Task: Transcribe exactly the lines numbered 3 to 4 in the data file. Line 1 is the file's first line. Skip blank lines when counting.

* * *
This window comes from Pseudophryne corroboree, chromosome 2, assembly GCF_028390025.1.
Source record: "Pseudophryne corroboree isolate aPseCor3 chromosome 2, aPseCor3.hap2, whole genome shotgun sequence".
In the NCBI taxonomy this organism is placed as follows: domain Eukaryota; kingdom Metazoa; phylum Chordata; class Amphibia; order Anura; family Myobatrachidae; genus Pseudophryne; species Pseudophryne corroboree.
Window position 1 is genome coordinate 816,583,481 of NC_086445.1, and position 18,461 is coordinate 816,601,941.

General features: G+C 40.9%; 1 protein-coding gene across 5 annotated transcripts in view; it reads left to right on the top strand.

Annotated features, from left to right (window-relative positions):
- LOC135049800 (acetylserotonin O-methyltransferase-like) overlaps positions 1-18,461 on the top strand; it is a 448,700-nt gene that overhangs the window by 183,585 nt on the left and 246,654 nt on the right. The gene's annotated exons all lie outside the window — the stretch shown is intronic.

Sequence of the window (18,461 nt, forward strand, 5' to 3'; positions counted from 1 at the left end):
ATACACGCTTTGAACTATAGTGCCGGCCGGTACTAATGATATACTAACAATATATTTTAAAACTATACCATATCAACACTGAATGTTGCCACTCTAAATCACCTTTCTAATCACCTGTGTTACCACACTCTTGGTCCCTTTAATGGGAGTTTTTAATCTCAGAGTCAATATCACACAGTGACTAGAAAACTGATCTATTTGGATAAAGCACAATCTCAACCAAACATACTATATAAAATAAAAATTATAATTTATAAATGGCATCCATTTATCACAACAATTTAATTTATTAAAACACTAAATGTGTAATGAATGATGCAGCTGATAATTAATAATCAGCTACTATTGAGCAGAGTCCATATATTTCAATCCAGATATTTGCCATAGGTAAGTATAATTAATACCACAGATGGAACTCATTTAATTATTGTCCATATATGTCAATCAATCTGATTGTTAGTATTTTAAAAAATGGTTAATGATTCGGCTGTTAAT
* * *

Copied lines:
In the NCBI taxonomy this organism is placed as follows: domain Eukaryota; kingdom Metazoa; phylum Chordata; class Amphibia; order Anura; family Myobatrachidae; genus Pseudophryne; species Pseudophryne corroboree.
Window position 1 is genome coordinate 816,583,481 of NC_086445.1, and position 18,461 is coordinate 816,601,941.